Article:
Credit: David B. Martucci

The City of Portland, Maine, unlike Portland, Oregon, does not have a world-class flag. In fact, technically it has no official flag at all, as there is no record that the City Council ever voted to adopt one.

For many years — although just how many is not clear — the city has flown an unofficial blue flag with a variant of the city seal set on a gold disc with blue and white details in the center, surrounded by gold inscriptions. The words usually read, “City of Portland, Maine” arched above the top, with the city motto, “Resurgam,” which is latin for “I shall rise again,” at the bottom.

[MORE: Support builds to adopt new city flag in Portland]

The seal contains a shield bearing a ship supported by two dolphins. The shield is set on top of an anchor and a bird, which is supposed to represent a phoenix, holding a wreath and standing on top of the anchor. The official seal also has other inscriptions that are usually not included on the flag.

The phoenix as an emblem for Portland was used early on a militia flag, as recorded in The Cumberland Gazette on Oct. 25, 1790:

“… Amongst others, that of a Standard gave great satisfaction. The ground of It is a bright buff, and the device (referring to the rapid recovery of this town from the disasters of its conflagration) is happily designed. It represents a Phoenix rising from its ashes.”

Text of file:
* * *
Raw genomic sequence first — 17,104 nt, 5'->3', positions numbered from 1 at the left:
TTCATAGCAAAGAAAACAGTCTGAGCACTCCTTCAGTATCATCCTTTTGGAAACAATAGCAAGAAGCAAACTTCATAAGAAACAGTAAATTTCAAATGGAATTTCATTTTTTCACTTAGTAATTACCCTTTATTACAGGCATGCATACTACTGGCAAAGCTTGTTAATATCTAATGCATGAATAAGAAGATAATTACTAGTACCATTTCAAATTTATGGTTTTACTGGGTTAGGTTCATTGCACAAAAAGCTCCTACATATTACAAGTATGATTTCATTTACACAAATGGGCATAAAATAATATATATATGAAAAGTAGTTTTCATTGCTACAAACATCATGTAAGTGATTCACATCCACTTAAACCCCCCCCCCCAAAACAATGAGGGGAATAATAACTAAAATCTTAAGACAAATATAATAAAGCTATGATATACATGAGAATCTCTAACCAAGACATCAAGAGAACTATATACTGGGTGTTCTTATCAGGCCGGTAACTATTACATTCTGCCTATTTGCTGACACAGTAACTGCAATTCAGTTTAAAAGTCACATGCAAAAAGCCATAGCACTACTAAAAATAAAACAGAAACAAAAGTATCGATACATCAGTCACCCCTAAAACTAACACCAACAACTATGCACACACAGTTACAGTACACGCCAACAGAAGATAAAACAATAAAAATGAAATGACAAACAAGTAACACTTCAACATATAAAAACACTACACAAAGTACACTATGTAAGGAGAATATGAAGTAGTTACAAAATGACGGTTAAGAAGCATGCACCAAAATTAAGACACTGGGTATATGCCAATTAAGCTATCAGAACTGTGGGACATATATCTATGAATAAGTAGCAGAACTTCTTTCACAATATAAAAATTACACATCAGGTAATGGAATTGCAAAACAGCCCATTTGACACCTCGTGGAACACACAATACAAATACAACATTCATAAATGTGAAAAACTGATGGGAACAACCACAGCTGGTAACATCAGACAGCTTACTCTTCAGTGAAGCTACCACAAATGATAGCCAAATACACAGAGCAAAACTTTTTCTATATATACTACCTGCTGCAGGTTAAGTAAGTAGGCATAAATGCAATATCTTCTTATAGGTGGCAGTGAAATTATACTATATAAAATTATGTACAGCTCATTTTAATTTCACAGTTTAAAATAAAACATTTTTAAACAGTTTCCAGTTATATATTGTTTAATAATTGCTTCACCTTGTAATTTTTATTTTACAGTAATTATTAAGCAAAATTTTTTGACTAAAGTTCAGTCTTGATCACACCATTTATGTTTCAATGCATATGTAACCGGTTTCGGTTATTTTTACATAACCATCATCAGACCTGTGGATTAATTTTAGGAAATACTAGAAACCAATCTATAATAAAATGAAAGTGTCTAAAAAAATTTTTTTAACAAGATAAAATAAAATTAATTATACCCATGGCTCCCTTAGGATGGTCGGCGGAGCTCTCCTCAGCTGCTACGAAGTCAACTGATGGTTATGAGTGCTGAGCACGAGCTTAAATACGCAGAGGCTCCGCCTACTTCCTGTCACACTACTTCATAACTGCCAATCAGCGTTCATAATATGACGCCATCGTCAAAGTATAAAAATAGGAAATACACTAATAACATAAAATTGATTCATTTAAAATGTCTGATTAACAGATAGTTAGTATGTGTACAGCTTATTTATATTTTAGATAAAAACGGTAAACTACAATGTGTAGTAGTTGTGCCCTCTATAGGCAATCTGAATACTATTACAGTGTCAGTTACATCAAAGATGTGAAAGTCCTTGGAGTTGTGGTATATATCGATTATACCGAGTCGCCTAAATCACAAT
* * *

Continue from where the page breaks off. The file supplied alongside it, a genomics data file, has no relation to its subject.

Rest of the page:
Over the years, newspaper columns and books have referred to the ship on Portland’s seal as either a Roman Galley — a slave-powered naval vessel of war — or a ship under construction or repair. Likely the latter may have been the original inspiration, but the exact meaning of the ship has been lost to history.

Experts in flag design — known as vexillographers — generally agree that placing complex seals and words on a flag makes it more difficult to easily identify when flying at the top of a tall pole. The symbols should be self-evident. In other words, If you need words to explain what the flag represents, the symbols are not doing their job.

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Also, practically speaking, letters appear backwards on the reverse side of the flag unless you get a much more expensive two-sided flag, which is actually two flags sewn back to back.

The germ of a better design may exist in the current symbols. By reducing the design to just a few elements and dispensing with the letters, a flag that can be easily identified from any distance could be flying on poles all over Maine’s largest city.

As a suggestion for a better design, perhaps keeping the blue flag, gold disk, phoenix and anchor would make sense.

Something like this:

David B. Martucci was president of the North American Vexillological Association from 1998 to 2004. He’s a judge in BDN Maine’s Portland flag re-design contest.